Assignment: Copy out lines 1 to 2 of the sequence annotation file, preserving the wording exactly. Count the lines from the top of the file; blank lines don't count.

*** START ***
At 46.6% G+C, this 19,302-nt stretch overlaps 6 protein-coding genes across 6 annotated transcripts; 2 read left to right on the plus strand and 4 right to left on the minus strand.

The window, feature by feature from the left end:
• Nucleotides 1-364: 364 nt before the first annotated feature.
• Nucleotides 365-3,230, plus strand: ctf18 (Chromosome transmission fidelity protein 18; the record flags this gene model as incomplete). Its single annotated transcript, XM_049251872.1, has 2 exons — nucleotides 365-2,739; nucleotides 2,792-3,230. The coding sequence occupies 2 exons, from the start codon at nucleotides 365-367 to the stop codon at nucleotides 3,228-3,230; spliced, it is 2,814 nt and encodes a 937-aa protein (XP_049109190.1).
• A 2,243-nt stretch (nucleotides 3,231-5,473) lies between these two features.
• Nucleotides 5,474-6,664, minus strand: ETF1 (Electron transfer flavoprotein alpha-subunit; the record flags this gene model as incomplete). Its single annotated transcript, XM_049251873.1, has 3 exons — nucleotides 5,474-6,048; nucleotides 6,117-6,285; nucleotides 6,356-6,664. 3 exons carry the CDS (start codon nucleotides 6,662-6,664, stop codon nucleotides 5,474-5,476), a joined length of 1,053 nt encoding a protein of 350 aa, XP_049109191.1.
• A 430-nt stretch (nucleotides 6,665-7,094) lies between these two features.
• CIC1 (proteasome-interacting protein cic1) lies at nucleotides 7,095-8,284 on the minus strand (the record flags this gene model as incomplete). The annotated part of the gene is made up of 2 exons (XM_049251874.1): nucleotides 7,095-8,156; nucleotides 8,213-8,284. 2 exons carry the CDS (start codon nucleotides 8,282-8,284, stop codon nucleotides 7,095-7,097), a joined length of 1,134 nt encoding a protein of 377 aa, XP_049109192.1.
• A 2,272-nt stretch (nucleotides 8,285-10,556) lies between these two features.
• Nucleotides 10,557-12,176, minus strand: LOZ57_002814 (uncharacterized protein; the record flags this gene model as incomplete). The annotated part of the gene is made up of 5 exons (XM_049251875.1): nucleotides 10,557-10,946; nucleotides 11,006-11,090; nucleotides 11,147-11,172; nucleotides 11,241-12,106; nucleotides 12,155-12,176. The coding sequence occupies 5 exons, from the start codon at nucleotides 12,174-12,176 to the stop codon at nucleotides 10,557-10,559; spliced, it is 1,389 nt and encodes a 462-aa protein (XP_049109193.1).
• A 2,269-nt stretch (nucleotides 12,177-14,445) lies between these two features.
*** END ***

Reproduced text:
At 46.6% G+C, this 19,302-nt stretch overlaps 6 protein-coding genes across 6 annotated transcripts; 2 read left to right on the plus strand and 4 right to left on the minus strand.

The window, feature by feature from the left end: